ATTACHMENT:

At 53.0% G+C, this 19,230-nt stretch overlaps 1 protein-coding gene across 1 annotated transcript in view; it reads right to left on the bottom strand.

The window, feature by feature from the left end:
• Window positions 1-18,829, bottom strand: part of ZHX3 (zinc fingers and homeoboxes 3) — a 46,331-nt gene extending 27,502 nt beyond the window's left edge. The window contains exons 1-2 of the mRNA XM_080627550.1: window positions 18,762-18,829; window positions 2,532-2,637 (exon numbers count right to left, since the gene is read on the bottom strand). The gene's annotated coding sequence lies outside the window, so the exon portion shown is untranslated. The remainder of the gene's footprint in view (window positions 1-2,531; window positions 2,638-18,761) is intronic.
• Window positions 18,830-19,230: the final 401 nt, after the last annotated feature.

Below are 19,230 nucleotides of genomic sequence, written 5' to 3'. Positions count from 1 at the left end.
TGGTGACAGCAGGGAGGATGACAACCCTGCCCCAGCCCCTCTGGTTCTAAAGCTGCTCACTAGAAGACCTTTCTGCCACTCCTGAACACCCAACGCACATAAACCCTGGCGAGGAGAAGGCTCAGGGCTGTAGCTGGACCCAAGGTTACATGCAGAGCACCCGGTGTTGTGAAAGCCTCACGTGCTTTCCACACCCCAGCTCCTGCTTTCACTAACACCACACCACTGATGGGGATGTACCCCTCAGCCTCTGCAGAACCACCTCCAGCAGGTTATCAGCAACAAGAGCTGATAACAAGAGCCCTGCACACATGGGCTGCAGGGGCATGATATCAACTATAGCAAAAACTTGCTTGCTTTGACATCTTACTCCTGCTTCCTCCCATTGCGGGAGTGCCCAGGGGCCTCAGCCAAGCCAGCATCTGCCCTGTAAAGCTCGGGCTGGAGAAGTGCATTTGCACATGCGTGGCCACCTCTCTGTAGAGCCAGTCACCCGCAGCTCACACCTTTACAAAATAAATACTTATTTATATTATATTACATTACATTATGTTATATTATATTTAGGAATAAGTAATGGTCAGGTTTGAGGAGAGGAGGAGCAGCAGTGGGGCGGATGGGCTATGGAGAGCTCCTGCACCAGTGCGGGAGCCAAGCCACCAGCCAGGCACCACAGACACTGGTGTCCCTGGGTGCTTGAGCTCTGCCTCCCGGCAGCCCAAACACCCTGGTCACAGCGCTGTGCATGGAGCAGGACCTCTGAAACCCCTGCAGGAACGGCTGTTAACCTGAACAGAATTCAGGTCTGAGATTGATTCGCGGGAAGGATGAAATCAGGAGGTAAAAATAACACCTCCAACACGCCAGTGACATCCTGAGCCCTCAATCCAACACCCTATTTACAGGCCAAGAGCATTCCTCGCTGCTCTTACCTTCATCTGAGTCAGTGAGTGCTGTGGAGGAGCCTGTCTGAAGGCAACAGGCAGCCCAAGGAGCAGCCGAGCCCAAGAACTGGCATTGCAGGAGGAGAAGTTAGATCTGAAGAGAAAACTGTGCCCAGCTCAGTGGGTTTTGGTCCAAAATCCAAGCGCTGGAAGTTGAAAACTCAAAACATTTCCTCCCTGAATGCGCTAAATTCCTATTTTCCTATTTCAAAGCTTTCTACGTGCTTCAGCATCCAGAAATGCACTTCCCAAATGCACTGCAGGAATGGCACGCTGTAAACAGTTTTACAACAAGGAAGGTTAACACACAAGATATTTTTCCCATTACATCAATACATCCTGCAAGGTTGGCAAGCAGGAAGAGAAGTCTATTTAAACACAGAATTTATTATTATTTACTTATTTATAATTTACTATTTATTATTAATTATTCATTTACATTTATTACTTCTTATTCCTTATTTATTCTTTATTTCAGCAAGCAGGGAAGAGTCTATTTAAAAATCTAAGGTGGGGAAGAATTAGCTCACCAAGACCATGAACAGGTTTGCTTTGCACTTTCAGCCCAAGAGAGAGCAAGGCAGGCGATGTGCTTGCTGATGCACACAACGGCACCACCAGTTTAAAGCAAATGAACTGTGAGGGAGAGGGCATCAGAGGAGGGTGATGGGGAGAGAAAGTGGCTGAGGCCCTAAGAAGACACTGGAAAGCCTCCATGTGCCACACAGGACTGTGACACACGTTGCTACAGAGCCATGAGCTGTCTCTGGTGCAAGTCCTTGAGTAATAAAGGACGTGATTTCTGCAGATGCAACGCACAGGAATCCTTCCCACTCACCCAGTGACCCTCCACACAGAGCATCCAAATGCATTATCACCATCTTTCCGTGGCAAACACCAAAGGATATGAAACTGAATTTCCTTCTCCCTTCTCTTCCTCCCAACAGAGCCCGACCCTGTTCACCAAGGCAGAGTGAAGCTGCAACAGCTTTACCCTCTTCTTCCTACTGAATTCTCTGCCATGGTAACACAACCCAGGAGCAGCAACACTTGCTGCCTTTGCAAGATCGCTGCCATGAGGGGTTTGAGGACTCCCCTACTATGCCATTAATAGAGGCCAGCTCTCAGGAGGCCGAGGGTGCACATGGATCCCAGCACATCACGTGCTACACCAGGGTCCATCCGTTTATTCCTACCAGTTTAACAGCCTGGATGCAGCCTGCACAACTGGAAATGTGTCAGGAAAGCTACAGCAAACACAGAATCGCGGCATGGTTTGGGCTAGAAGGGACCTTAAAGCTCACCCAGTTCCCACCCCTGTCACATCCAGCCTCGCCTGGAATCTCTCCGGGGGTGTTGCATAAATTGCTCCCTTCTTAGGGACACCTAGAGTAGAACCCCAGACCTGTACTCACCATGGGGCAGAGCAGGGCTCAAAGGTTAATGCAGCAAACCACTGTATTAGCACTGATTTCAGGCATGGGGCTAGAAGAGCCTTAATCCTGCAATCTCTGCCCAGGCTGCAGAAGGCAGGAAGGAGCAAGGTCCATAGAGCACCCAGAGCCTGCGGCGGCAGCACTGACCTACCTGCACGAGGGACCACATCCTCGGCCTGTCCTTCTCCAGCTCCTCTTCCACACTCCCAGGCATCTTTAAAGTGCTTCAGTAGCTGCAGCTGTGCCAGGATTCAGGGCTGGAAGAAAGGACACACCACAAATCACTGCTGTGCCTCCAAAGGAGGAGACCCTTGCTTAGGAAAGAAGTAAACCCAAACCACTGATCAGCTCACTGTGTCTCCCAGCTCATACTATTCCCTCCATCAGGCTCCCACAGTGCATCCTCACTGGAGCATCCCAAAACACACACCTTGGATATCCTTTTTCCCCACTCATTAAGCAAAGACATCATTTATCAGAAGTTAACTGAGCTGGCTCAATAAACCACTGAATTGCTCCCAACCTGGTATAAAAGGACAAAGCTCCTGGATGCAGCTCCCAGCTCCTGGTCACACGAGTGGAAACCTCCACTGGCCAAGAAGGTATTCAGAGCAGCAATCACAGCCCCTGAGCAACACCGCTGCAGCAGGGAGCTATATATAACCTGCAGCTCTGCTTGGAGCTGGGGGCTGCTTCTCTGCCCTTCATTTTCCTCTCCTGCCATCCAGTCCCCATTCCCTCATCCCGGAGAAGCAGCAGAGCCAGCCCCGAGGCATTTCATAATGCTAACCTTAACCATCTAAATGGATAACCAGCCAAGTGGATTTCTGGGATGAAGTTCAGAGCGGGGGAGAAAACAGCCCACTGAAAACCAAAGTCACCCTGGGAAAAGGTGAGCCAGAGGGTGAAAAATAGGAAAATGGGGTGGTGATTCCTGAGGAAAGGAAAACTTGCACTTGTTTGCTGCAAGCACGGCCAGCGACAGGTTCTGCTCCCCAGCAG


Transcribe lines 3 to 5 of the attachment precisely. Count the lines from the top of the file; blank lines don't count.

• Window positions 1-18,829, bottom strand: part of ZHX3 (zinc fingers and homeoboxes 3) — a 46,331-nt gene extending 27,502 nt beyond the window's left edge. The window contains exons 1-2 of the mRNA XM_080627550.1: window positions 18,762-18,829; window positions 2,532-2,637 (exon numbers count right to left, since the gene is read on the bottom strand). The gene's annotated coding sequence lies outside the window, so the exon portion shown is untranslated. The remainder of the gene's footprint in view (window positions 1-2,531; window positions 2,638-18,761) is intronic.
• Window positions 18,830-19,230: the final 401 nt, after the last annotated feature.

Below are 19,230 nucleotides of genomic sequence, written 5' to 3'. Positions count from 1 at the left end.